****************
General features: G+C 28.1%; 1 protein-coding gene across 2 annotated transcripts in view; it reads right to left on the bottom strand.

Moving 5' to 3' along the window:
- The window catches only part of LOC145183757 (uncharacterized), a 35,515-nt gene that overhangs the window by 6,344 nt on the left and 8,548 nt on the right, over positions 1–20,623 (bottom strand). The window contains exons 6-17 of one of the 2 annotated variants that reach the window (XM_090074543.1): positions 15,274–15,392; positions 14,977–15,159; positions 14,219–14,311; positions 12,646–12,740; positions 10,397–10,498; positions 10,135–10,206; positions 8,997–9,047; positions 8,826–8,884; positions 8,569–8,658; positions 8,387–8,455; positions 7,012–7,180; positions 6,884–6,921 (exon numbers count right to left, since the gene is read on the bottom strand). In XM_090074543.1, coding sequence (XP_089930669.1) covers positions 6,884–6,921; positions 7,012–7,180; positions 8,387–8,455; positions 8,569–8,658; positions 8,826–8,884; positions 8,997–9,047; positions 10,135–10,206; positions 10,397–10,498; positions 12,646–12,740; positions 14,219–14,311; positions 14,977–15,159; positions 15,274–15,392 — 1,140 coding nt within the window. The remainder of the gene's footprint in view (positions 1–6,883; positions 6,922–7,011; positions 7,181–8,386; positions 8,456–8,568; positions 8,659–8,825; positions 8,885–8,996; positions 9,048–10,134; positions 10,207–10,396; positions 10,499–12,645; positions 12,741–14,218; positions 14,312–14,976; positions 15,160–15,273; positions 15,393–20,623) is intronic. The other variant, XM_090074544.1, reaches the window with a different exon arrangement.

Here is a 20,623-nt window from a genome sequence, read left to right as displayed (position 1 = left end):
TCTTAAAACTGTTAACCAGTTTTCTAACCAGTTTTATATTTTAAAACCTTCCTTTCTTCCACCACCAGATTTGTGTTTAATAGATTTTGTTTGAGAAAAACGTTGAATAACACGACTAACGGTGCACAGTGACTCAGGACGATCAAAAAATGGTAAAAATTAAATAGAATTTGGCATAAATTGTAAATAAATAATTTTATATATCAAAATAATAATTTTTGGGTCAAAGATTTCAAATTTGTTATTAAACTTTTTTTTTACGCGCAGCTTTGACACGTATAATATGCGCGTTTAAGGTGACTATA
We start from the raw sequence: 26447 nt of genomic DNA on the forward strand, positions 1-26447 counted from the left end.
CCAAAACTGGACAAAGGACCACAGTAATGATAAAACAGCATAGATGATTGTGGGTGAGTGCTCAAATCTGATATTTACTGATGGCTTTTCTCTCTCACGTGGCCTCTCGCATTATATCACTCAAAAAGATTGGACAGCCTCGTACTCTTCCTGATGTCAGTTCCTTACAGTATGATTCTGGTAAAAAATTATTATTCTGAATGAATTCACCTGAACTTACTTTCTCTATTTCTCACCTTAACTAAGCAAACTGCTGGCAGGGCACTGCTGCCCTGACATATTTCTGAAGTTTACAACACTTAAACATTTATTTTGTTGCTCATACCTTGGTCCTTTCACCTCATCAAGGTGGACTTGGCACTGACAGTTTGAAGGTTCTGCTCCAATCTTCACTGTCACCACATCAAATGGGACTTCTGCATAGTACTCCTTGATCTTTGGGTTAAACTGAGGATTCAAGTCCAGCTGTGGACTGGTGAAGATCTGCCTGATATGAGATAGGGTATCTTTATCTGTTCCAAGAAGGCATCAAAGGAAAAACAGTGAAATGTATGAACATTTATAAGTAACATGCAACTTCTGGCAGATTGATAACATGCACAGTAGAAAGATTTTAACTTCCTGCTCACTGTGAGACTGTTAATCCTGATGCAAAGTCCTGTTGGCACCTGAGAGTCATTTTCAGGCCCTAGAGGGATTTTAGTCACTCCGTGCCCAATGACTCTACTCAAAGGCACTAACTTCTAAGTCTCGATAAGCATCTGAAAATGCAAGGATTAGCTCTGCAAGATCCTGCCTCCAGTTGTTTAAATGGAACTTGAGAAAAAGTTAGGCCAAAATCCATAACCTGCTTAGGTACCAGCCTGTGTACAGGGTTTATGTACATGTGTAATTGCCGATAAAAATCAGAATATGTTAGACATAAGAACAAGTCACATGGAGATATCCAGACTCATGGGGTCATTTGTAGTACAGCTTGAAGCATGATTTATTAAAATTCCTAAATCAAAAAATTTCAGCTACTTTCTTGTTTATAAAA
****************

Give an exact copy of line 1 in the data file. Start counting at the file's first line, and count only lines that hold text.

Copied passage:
General features: G+C 28.1%; 1 protein-coding gene across 2 annotated transcripts in view; it reads right to left on the bottom strand.